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The Political Economy of Post-Compulsory Education Policy with Endogenous Credit Constraints

  • Dan Anderberg
  • Alessandro Balestrino

Altruistic parents, who differ in income, make financial transfers to their children, who differ in ability. The children invest in post-compulsory education, subject to an endogenous credit constraint, and taking policy as given. There are two policy tools: a subsidy to those who participate in education and a proportional income tax. Not all children participate; a larger subsidy encourages participation, and a larger income tax discourages it. The parents, prior to making transfers, vote on policy. A voting equilibrium, if it exists, is such that voters in the two tails of the income distribution support a reduction, while the “middle-class” supports an expansion, of the education subsidy. Public support of education is a policy with regressive elements as it entails, among other things, a redistribution from the poor to the middle-earners. We characterise a local equilibrium analytically, verify its existence numerically, and finally perform a number of comparative statics exercises.

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Paper provided by CESifo Group Munich in its series CESifo Working Paper Series with number 2304.

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Date of creation: 2008
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Handle: RePEc:ces:ceswps:_2304
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  1. Epple, Dennis & Romano, Richard E, 1996. "Public Provision of Private Goods," Journal of Political Economy, University of Chicago Press, vol. 104(1), pages 57-84, February.
  2. Jo Blanden & Paul Gregg & Stephen Machin, 2003. "Changes in Educational Inequality," The Centre for Market and Public Organisation 03/079, Department of Economics, University of Bristol, UK.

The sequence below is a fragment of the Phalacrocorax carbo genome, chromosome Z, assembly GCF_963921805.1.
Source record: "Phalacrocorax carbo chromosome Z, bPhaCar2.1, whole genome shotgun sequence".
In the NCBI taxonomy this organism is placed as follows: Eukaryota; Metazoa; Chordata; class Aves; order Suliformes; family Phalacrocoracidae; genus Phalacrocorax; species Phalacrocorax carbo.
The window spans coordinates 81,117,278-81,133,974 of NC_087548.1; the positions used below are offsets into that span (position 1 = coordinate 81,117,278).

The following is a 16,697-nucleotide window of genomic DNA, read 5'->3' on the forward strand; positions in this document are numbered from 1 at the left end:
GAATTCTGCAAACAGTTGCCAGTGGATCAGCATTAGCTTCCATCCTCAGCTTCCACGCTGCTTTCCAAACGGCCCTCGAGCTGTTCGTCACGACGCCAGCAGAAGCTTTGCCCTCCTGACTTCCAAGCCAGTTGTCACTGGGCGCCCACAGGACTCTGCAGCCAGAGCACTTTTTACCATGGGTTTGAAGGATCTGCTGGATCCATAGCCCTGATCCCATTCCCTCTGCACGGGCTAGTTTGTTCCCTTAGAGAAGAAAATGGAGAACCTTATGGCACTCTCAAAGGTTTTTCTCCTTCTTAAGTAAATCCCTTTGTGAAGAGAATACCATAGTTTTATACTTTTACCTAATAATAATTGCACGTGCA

3. Lance Lochner & Alexander Monge-Naranjo, 2002. "Human Capital Formation with Endogenous Credit Constraints," NBER Working Papers 8815, National Bureau of Economic Research, Inc.
  4. Jo Blanden & Stephen Machin, 2013. "Educational Inequality and The Expansion of UK Higher Education," Scottish Journal of Political Economy, Scottish Economic Society, vol. 60(5), pages 578-596, November.
  5. Lorraine Dearden & Stephen Machin & H Reed, 1996. "Intergenerational Mobility in Britain," CEP Discussion Papers dp0281, Centre for Economic Performance, LSE.
  6. Epple, Dennis & Romano, Richard E., 1996. "Ends against the middle: Determining public service provision when there are private alternatives," Journal of Public Economics, Elsevier, vol. 62(3), pages 297-325, November.
  7. James Heckman & Pedro Carneiro, 2003. "Human Capital Policy," NBER Working Papers 9495, National Bureau of Economic Research, Inc.
  8. David M. Blau, 1999. "The Effect Of Income On Child Development," The Review of Economics and Statistics, MIT Press, vol. 81(2), pages 261-276, May.
  9. Raquel Fernandez & Richard Rogerson, 1994. "On the political economy of education subsidies," Staff Report 185, Federal Reserve Bank of Minneapolis.
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